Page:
Also, we work on our homes. During the school year, there is a lot of time spent away from our houses. I don’t think people realize this, but most days, I spend more time at school than I do my own home! Sometimes, educators are lucky just to make supper for our families and spend a couple hours with them before we head to bed, only to start the routine over again.

So during the summer, we garden, paint walls, re-arrange furniture, finally complete that Pinterest craft we’ve had our eyes on, de-clutter and enjoy being able to live in our own space and not our classrooms.

Next, we prepare for the next school year. While at the beginning of our summer vacation, we want to be as far away from anything school related as possible; however, we eventually have to bite the bullet in order to be fully ready for our next round of kids. We meet with our partner teachers to plan lessons, we set up our classrooms, we copy notes and forms that each student will need, number our books, set up our progress monitoring tools and so much more.

Finally, this year especially and in the state of Kansas, teachers on their summer vacations have worried about their jobs and the future of education. Teaching is my and my husband’s job. We need our jobs to pay off student debt (which will increase because to make gains in this profession, you must continue your education), to pay for our cars, insurance, our new home and the other means by which we live.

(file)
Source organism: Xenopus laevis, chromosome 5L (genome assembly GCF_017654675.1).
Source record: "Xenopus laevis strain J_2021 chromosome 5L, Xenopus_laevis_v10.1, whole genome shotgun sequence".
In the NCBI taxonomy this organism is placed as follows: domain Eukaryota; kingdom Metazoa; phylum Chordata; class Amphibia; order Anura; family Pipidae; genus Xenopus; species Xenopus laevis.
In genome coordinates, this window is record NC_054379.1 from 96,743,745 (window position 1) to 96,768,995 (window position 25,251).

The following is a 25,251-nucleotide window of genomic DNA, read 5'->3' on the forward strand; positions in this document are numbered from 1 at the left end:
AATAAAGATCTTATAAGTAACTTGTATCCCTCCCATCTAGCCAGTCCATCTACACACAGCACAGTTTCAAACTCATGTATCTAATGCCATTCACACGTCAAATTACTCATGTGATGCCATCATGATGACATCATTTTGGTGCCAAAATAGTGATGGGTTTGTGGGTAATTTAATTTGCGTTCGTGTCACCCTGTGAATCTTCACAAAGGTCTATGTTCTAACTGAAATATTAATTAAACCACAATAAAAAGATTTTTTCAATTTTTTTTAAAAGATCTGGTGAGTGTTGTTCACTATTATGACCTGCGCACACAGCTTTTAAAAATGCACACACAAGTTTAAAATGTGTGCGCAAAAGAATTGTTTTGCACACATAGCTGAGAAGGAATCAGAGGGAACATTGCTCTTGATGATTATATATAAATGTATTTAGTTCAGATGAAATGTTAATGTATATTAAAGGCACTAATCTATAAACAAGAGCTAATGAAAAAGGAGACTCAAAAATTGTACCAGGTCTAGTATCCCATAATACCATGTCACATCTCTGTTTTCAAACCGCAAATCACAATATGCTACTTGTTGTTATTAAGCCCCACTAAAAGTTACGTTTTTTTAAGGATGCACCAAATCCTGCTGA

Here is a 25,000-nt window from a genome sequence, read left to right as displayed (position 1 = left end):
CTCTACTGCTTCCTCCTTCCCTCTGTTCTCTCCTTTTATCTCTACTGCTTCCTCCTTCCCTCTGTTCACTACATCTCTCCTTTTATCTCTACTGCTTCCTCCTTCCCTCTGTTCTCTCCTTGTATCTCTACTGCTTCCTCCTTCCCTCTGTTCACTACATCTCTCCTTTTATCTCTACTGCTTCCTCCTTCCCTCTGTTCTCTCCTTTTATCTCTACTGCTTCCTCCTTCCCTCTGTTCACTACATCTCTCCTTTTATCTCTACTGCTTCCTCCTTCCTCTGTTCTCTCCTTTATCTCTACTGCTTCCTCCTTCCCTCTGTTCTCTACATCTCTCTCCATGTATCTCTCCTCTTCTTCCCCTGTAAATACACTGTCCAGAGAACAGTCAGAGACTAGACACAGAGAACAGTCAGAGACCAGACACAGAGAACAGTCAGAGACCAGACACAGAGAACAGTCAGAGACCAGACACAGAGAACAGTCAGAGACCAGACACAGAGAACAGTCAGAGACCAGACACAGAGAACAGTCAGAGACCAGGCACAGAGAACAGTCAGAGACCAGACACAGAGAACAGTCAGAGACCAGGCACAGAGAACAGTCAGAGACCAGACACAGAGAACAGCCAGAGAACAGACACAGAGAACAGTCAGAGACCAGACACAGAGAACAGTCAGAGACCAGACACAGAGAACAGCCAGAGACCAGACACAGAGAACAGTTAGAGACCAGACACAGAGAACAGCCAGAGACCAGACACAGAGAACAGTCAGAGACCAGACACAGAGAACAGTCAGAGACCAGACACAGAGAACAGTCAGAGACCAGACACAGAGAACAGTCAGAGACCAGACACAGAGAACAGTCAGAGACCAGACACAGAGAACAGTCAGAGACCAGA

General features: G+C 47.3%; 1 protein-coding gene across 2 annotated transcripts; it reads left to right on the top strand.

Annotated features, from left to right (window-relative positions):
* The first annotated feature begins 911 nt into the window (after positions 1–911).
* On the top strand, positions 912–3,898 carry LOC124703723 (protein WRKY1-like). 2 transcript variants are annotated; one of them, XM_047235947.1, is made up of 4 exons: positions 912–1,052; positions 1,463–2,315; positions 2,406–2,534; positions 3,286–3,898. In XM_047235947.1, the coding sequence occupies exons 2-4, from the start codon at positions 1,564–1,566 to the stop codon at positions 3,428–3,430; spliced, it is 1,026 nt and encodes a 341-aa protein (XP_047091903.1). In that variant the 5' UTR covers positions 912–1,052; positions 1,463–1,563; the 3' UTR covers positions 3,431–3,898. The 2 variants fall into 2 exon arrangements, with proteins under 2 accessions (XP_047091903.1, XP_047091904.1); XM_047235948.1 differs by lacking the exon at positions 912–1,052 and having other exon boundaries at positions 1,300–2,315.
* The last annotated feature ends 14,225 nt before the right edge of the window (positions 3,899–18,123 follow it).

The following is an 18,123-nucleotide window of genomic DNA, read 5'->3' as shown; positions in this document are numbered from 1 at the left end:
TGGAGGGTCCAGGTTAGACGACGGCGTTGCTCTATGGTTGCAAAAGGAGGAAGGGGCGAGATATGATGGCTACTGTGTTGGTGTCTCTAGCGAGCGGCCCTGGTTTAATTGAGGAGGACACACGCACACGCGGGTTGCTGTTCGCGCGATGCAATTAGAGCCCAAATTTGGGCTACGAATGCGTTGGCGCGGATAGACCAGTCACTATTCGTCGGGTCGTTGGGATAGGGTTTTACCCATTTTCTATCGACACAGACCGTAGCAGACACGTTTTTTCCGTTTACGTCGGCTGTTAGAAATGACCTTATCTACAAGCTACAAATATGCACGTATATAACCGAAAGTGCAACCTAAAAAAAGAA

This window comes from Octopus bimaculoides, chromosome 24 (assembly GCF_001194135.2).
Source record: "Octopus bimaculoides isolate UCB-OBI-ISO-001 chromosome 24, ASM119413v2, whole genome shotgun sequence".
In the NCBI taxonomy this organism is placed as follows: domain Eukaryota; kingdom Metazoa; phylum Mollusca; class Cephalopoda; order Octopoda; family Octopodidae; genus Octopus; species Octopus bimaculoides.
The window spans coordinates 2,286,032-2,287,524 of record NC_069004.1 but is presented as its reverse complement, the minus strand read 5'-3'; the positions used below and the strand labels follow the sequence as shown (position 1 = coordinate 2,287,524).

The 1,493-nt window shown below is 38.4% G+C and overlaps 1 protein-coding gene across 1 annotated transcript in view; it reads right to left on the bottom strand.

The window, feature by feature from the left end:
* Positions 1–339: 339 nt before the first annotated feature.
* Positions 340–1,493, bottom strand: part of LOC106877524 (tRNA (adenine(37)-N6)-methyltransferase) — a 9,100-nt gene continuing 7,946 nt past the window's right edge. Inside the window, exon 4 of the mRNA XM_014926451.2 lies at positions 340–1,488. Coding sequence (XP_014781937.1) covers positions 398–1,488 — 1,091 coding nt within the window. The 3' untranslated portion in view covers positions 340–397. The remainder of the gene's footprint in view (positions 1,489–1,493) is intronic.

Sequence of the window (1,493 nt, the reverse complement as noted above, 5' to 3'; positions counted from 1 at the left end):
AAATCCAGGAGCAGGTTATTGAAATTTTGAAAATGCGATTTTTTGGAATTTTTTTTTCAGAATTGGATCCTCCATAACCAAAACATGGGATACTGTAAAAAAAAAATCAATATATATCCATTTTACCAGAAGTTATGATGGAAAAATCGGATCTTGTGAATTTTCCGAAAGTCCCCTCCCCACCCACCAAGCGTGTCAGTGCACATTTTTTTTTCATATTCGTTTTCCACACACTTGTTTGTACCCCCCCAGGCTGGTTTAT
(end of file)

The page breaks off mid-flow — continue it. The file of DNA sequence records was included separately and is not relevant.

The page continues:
I can see how, looking from an outsider’s perspective could be considered selfish. “They are only teaching for the money.” At that I might give a chuckle because of the amount on the paystub I get each month.

But the questions remain: Didn’t I get into education for the kids? To teach them English, as well as how to be contributing, awesome members of society? And the answer to all those question is yes! And that is why as teachers during this summer vacation we are concerned about the future of education in the State of Kansas. We are required to do so much, with students who may or may not even what to be there, with so, so little in the way of support and supplies. Public education is important. School is the safest, most consistent place for a majority of students out there.

Parents and guardians, think about those things while our kids and teachers are on summer vacation.

Regardless of the role — parent, student, or educator — summer vacation is a special time. It gives everyone the opportunity to relax, decompress, make memories and prepare for the upcoming school year.

As you are helping your student get ready for 2016-17 school session, remember their teachers. Their summers are spent doing much more than wondering, “What to do?”.

Kendall Vogts lives and teaches in Central Kansas. She is married to WFM publisher Todd Vogts.